Instagram releases app allowing users create hour-long videos
IGTV will intensify competition among ad-supported streaming services such as YouTube
Kevin Systrom, CEO and co-founder of Instagram: Facebook’s Instagram app is loosening its restraints on video with a new channel that will attempt to lure younger viewers away from Google’s YouTube and pave the way to sell more advertising. Photograph: Jeff Chiu
The Facebook-owned social network is hoping to tap into the popularity of internet celebrities, artists and even pets, who are attracting millions of followers on the platform.
Instagram currently limits videos to one minute; the new app will allow videos of up to an hour in length. The company said the format had been devised with how people use their phones in mind - full screen and vertical.
“Teens are now watching 40 per cent less TV than they did five years ago,” Instagram chief executive Kevin Systrom said at an event to announce the launch in San Francisco. “It’s time for video to move forward and evolve.”
Although there is a standalone app for IGTV, the content will also be accessible inside the main Instagram app. “When you follow a creator on Instagram, their IGTV channel will show up for you to watch,” Mr Systrom said.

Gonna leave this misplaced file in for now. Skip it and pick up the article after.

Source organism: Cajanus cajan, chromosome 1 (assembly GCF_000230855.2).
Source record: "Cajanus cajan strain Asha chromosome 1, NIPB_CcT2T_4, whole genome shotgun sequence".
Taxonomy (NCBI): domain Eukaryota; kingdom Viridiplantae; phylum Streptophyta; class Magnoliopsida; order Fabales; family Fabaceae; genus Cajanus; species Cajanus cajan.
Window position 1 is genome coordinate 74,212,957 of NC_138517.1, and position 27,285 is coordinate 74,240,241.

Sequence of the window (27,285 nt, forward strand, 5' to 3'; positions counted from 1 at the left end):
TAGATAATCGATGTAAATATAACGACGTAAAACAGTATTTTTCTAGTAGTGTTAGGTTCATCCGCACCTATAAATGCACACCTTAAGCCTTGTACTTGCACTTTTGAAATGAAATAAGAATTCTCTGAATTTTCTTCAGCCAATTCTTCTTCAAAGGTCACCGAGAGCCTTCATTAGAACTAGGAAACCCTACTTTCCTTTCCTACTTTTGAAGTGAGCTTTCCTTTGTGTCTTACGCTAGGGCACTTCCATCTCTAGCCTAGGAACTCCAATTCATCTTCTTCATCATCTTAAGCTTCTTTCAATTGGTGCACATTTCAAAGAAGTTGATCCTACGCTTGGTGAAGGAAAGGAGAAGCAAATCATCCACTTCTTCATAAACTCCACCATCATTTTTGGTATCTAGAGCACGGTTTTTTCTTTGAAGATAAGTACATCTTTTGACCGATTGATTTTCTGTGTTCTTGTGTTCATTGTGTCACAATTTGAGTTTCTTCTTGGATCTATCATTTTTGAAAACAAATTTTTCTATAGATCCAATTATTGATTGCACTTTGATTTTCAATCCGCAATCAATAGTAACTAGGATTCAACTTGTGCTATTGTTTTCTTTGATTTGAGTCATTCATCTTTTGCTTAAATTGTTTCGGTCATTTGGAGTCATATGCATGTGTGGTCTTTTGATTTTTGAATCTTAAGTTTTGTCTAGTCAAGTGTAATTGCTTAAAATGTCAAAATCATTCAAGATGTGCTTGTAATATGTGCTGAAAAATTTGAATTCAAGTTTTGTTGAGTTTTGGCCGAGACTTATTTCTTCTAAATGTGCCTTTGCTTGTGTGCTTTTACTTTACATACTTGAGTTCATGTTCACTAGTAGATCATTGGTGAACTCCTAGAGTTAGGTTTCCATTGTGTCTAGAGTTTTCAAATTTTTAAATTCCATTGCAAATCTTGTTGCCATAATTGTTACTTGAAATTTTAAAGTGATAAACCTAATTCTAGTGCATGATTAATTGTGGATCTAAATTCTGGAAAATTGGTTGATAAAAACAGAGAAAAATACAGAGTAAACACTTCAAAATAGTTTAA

The platform is also trying to encourage users to become creators; anyone can start a channel by uploading IGTV videos to the app or on the web.
The latest feature is another step in the development of Instagram. Founded in 2010, Instagram was bought by Facebook in 2012 for $1 billion. Originally a photo-sharing app, it has since evolved to include video, direct messaging and Snapchat-inspired features like daily “stories” that disappear in 24 hours.
The service now has more than 1 billion users, Instagram said.
Facebook shares rose 2.3 per cent on Wednesday to $202.06 after earlier crossing the $200 mark for the first time.
Courting stars to post videos is part of their strategies. Instagram said it has signed up personalities such as Lele Pons, who has 25 million Instagram followers, for IGTV.
Ms Pons said she did not plan to choose sides between two of Silicon Valley’s largest companies. “I’m still going to be posting on YouTube as well as on Instagram,” she said.
Facebook on Tuesday launched a separate effort to lure video makers away from YouTube, offering ways to make money on the Facebook app. YouTube said it plans to update its commercialisation options this week.
Instagram does not immediately plan to share revenue with video creators but may in the future, Mr Systrom said.
The service does not have advertising at launch, but research firm eMarketer said it expects it will have ads eventually, and that marketers in the meantime will sign up stars for endorsement deals.
As social media “influencers” have gained popularity, “I only wonder why it took Instagram so long to roll this out,” eMarketer analyst Debra Aho Williamson said. – Additional reporting: Reuters